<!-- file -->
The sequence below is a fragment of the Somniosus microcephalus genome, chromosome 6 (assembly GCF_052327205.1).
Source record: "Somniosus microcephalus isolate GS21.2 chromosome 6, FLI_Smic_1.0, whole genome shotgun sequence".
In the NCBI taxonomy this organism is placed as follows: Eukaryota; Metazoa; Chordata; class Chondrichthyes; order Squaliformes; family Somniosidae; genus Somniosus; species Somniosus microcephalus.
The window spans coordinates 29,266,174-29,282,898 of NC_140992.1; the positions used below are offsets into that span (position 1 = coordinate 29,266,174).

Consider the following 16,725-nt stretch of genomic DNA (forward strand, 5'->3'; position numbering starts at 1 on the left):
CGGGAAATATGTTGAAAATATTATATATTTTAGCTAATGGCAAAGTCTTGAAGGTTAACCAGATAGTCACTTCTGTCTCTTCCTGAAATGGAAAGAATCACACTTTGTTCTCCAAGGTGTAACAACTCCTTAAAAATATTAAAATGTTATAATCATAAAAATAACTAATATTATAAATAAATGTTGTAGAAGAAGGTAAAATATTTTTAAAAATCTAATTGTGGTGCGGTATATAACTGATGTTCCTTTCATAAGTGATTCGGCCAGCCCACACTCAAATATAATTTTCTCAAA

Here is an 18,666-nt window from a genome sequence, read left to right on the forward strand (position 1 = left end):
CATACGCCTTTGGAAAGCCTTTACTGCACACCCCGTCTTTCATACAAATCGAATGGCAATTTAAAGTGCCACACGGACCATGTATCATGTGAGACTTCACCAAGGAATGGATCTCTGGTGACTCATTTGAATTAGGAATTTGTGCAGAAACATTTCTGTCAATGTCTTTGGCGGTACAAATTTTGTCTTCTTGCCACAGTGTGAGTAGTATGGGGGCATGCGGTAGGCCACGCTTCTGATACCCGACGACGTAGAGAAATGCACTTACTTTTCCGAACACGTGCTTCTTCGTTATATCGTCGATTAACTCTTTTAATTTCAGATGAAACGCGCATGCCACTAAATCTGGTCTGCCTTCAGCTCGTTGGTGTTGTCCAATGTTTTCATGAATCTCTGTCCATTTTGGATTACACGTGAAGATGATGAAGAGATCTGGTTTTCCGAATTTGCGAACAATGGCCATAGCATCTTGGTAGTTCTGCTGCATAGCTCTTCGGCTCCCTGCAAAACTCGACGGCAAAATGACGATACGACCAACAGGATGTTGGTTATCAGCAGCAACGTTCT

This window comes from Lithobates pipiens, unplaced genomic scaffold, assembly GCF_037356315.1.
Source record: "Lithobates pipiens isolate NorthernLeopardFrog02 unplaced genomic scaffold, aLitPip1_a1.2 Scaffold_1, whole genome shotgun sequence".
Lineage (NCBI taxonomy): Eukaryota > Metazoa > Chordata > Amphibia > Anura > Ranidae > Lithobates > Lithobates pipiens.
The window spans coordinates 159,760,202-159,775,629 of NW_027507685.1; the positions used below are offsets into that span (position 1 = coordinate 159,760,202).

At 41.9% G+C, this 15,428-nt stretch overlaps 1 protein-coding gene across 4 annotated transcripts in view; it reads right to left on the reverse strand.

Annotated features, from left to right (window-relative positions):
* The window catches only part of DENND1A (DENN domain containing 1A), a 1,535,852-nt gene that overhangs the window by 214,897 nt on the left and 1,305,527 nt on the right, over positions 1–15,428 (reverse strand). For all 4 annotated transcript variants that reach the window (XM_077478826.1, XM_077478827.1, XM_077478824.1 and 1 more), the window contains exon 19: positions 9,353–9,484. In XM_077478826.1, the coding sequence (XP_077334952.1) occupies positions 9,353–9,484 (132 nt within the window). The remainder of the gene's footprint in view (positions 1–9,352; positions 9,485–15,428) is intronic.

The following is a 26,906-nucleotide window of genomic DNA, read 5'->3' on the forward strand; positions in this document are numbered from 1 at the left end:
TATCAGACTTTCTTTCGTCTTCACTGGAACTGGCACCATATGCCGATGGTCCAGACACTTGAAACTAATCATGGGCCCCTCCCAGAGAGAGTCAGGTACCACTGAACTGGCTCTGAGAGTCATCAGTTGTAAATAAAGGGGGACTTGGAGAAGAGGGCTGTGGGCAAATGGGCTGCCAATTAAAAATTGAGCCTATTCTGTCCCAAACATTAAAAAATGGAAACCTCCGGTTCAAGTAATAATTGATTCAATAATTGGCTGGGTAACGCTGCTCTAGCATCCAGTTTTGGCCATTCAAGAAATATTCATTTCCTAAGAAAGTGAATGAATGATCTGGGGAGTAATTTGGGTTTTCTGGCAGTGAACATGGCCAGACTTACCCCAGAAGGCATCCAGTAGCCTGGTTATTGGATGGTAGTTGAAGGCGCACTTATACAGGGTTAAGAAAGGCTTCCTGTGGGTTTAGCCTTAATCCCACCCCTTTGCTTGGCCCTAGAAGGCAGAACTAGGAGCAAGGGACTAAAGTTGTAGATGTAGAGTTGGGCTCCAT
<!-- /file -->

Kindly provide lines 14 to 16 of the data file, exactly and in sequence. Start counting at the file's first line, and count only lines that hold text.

Annotated features, from left to right (window-relative positions):
* The window catches only part of DENND1A (DENN domain containing 1A), a 1,535,852-nt gene that overhangs the window by 214,897 nt on the left and 1,305,527 nt on the right, over positions 1–15,428 (reverse strand). For all 4 annotated transcript variants that reach the window (XM_077478826.1, XM_077478827.1, XM_077478824.1 and 1 more), the window contains exon 19: positions 9,353–9,484. In XM_077478826.1, the coding sequence (XP_077334952.1) occupies positions 9,353–9,484 (132 nt within the window). The remainder of the gene's footprint in view (positions 1–9,352; positions 9,485–15,428) is intronic.

The following is a 26,906-nucleotide window of genomic DNA, read 5'->3' on the forward strand; positions in this document are numbered from 1 at the left end: